Become a member and get exclusive access to articles, live sessions and more!
Start Your Free Trial

William Parker: Universal Tonality (Centering/AUM Fidelity)

Review of historic live album cut by the prolific bassist/composer in 2002

JazzTimes may earn a small commission if you buy something using one of the retail links in our articles. JazzTimes does not accept money for any editorial recommendations. Read more about our policy here. Thanks for supporting JazzTimes.
Cover of William Parker album Universal Tonality
Cover of William Parker album Universal Tonality

At the midpoint of Universal Tonality’s opening composition, “Tails of a Peacock,” spoken-word artist and vocalist Leena Conquest interjects, “Where there’s a will/there’s a way/to survive/Hope is relentless, hope is relentless/It will never die.” Conquest speaks/sings William Parker’s lyrics throughout the two-hour piece, as a 16-piece orchestra swells and deflates, swings and turns rubato, fires madly abstract and sweetly, four to the bar.

Universal Tonality was recorded at the onetime location of Roulette in Tribeca on December 14, 2002, and one could surmise that the music’s passionately billowing waves of abstract expressionism were in some way fueled by the horrors of September 11, 2001. Tribeca is directly north of what was Ground Zero, and while any direct inspiration is impossible to confirm, surely the assembled musicians felt the music deeply, the atmosphere of the location itself impossible to escape.

The performance included such historical figures as Grachan Moncur III, Billy Bang, Jerome Cooper, and Dave Burrell, joined by Gerald Cleaver, Joe Morris, Matt Lavelle, Steve Swell, and Conquest, who acts as the music’s divination point. All these musicians were integral to Parker’s music through the years, the performance a kind of open-ended overview of his amazing body of work.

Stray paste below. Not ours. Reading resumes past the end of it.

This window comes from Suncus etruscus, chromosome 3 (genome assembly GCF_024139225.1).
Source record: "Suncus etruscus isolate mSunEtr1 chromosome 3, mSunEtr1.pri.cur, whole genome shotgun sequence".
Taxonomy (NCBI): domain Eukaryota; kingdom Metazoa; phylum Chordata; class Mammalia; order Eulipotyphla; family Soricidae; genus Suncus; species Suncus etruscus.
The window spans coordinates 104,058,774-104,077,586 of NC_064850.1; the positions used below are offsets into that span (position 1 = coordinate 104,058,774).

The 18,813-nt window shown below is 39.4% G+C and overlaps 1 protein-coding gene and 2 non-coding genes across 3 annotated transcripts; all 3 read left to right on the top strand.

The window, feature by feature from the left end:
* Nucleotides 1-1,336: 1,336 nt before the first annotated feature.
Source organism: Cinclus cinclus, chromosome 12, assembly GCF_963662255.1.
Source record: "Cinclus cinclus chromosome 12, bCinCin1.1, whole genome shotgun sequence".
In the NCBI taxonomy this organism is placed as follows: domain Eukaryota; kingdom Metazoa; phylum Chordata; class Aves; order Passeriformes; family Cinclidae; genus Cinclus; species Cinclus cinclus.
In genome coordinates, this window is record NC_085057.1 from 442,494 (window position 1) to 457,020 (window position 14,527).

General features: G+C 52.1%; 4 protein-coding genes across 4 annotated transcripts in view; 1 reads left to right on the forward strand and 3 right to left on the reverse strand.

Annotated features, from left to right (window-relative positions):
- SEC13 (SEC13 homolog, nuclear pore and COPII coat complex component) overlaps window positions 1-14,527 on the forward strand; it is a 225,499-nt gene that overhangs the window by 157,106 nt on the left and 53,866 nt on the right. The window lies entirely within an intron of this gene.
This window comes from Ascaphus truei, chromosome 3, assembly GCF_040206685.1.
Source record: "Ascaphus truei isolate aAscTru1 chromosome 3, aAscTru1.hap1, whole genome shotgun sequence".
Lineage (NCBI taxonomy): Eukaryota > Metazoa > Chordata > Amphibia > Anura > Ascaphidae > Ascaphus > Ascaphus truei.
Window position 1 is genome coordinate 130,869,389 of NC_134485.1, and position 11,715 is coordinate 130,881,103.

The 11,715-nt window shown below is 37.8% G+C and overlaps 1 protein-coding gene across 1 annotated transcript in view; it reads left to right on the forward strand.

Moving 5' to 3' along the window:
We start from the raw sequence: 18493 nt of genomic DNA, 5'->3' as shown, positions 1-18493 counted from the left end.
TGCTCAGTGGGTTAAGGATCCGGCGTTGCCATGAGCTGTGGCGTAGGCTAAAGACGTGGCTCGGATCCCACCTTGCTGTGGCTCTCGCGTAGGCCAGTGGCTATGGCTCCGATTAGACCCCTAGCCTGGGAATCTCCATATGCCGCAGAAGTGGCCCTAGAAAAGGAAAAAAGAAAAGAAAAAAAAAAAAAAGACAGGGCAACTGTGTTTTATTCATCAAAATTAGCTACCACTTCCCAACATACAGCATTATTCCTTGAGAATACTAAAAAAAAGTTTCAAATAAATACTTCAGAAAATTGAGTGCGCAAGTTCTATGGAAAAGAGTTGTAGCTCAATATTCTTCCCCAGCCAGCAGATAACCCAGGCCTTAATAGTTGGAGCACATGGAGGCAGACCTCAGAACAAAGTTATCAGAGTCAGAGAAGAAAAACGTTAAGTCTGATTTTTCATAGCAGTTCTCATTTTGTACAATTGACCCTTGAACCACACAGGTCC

Though a score was composed, the musicians’ participation was optional, helping to make this truly egalitarian sound work—what Parker called “breathing together”—vital and democratic. Separate voices flow to the surface at will, then just as easily glide back into the weblike structure of the piece.


“There are no keys, no chord changes, modes or notations,” Parker wrote in the album’s liner notes. “We all speak different languages, but we feel each other. The music guides us. All we have to do is listen. All we have to do is feel.”

Find out more about Universal Tonality on Amazon

William Parker Keeps Refining His Approach

Ken Micallef

Ken Micallef was once a jazz drummer; then he found religion and began writing about jazz rather than performing it. (He continues to air-drum jazz rhythms in front of his hi-fi rig and various NYC bodegas.) His reportage has appeared in Time Out, Modern Drummer, DownBeat, Stereophile, and Electronic Musician. Ken is the administrator of Facebook’s popular Jazz Vinyl Lovers group, and he reviews vintage jazz recordings on YouTube as Ken Micallef Jazz Vinyl Lover.